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Questions and Answers

2019

  • Question
    Hello. I was wondering if you could help me figure out what type of grass I have in some wetlands on my property.
    Answer
    Dear Prelude8626, good morning. Thanks for sharing the images. I can't identify the grass for you because I need both closer images of the reproductive structures and I need to know what part of the world you are in. Grass identification relies heavily on the flowers and location information (generally speaking, I don't need anyone's address) is vital to help eliminate choices. If you have additional images, feel free to send them to ahaines[at]newenglandwild.org and I will try to assist.
  • Question
    I want to use Ilex glabra 'Densa' as a hedge plant to block the road noise, but I wonder about its root system. Is the root system the kind I have to worry about in terms of damaging underground gas and water lines? How far from the lines should they be?
    Answer
    Dear Natalie, I spoke to our horticulture department and they have provided some important items that you will want to consider: Ilex glabra is a species that is used somewhat regularly as a hedge around utilities without concern. Spacing will depend a bit on the expected pruning regiment. For a more manicured hedge they are often planted closer together (approximately 3 feet) and pruned as needed to keep the shape desirable. For a more naturalistic visual barrier (as opposed to the formal hedge) you can pull them apart to 5 feet wide or plant a double row interspersing the rows 8 feet apart from each other. Spacing from the sidewalk will depend on the goals of the site. Would you like the edge of the hedge right along the sidewalk or want spacing to plant a herbaceous layer between the hedge and the sidewalk. The conditions of the site should also be considered, is this a high-traffic sidewalk? Lot's of dogs who might mark the plants if able would warrant moving the plants back a bit. If space on the other side of the hedge is limited it is suggested to push the hedge closer to the sidewalk. Five feet back from the sidewalk is a good distance to start with (unless there are features of your home that require otherwise). I hope this is useful.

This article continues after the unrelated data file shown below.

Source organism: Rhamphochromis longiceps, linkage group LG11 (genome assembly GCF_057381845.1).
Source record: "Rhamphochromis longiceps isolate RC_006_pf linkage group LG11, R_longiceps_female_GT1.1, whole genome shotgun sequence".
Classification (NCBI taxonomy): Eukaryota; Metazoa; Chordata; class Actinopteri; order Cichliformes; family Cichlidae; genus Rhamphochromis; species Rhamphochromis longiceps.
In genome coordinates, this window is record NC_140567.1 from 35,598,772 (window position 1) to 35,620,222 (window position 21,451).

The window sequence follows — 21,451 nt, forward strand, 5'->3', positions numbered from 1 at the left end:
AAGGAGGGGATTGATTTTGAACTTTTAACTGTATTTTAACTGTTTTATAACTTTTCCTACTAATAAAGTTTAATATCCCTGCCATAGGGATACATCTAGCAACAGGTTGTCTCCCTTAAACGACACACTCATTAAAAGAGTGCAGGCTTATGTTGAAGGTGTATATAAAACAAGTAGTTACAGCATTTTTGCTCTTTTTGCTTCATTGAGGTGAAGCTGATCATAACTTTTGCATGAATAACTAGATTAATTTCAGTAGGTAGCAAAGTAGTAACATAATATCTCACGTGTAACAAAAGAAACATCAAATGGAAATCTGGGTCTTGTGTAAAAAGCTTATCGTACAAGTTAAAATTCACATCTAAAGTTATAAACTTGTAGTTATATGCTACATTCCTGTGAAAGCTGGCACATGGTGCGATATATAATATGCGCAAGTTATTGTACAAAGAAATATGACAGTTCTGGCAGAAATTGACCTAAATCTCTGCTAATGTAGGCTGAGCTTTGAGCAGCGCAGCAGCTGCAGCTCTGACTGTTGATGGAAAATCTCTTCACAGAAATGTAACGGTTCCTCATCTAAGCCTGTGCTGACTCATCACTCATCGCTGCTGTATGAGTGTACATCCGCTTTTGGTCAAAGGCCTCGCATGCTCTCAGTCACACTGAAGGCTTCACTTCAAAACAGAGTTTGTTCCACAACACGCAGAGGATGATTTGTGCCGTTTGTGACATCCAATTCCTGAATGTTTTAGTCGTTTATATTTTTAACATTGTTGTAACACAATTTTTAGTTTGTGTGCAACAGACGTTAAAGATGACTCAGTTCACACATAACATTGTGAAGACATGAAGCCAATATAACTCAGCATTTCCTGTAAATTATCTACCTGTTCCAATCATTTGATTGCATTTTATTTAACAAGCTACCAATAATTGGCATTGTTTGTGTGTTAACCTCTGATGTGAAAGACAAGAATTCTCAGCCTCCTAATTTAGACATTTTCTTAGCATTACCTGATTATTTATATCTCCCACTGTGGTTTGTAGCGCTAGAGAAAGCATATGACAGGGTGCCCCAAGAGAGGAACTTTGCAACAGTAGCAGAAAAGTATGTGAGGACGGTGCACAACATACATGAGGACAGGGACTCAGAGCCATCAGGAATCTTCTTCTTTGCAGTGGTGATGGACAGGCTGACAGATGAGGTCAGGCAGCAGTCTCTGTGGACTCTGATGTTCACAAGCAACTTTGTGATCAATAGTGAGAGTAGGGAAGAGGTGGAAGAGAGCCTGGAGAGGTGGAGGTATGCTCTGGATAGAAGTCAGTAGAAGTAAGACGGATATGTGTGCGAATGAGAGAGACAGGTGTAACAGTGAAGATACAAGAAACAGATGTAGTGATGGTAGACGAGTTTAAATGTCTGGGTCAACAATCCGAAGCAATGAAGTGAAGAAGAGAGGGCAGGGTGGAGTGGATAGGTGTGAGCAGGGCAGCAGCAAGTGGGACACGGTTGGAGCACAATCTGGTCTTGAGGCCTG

• Question
    Hello GoBotany community! I've had this plant for over 10 years now, and I just realized that I have no idea what is it's name. I did some searching and the closest one I found is the syngonium podophyllum. My location is near the capital of Greece. If you need more picture, please say so and i'll deliver. Thanks in advance!